For many students, the experience they have in their first year or even first semester of university can have a considerable impact on their decision to continue with a degree, change degrees or drop out entirely. In a survey of 1200 Australian students who had withdrawn from, deferred or changed their university enrolment 48% of students were in their first year of study and a further 34% were in their second year.
Women were significantly overrepresented in the group of students who withdrew from study completely (59%) as well as those who changed degrees (67%). Women were also far more likely to cite course difficulty as their main reason for withdrawal. Interestingly, female students who changed degrees most often cited lack of enjoyment, concern about career prospects and preference for teaching styles as their reasons for change.
Although universities and faculties have limited control over the personal circumstances of students who drop out or change degrees, they have a direct ability to impact the institutional/course factors in this equation.
What could faculties and universities do to address the main reasons women leave or change courses? By making adjustments to the way CS courses and in particular introductory courses are taught, faculties could reduce the risk of female students leaving.
1. Reframe classes
A study undertaken at Carnegie Mellon University in the late 90s compared the reasons that male and female students chose to study computer science. While male students overwhelmingly identified ‘enjoyment of computing‘ as their only motivation for choosing CS, female students identified multiple reasons including versatility of the field, that is it maths/science related, the prospect of safe and secure employment and encouragement by others. Many female students identified connections between CS and other fields as making CS more a compelling and meaningful area of study.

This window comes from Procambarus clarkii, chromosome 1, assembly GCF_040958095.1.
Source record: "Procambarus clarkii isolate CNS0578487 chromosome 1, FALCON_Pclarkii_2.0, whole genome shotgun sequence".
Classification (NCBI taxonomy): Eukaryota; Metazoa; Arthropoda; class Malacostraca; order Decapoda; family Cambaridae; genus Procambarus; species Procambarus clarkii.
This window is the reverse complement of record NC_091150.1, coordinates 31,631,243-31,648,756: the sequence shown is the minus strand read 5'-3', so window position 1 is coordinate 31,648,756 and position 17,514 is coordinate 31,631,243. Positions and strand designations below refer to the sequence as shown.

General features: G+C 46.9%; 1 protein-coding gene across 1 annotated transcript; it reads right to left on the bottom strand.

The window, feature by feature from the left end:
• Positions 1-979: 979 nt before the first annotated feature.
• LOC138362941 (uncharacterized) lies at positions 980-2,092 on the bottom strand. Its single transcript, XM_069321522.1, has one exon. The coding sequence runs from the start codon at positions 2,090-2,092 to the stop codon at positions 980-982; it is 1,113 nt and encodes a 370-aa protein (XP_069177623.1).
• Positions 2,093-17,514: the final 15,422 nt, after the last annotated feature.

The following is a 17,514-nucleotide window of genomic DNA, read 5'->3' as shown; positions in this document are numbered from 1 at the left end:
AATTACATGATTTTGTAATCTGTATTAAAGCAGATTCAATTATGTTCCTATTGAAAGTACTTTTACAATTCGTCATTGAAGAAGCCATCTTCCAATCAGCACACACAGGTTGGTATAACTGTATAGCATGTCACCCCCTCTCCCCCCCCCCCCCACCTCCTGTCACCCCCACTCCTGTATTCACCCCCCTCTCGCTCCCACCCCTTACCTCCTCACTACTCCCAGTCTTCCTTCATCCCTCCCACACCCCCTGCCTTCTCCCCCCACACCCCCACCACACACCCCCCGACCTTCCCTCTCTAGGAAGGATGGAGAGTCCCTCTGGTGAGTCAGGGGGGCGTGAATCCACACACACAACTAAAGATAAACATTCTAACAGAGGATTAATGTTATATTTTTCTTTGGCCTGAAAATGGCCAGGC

If you had a choice between enrolling in one of the following subject which would you chose?
a) Introduction to Programming in Java
b) Computations Approaches to Problem Solving with Python
For many women who enrol in CS degrees, they will have little or no prior programming experience. They may not have a good idea of what programming involves and unknowns are naturally intimidating. Reframing introductory subjects with a focus on problem solving has been shown to reduce the level or apprehension students feel about undertaking introductory CS subjects and increase student engagement and enjoyment. Problem solving is a concept that people of all genders* can relate to.
In addition to reframing their introductory CS course with a focus on problem solving, the CS faculty as Harvey Mudd College allowed students to choose between a number of topics for each of their assignments. This increased the level of student choice and feelings of autonomy over their learning experience which was found to be incredibly empowering. In one year this course went from the most despised to the most loved by students1. The number of female students undertaking the course skyrocketed and has remained at almost 50%.
2. Link CS to other fields of study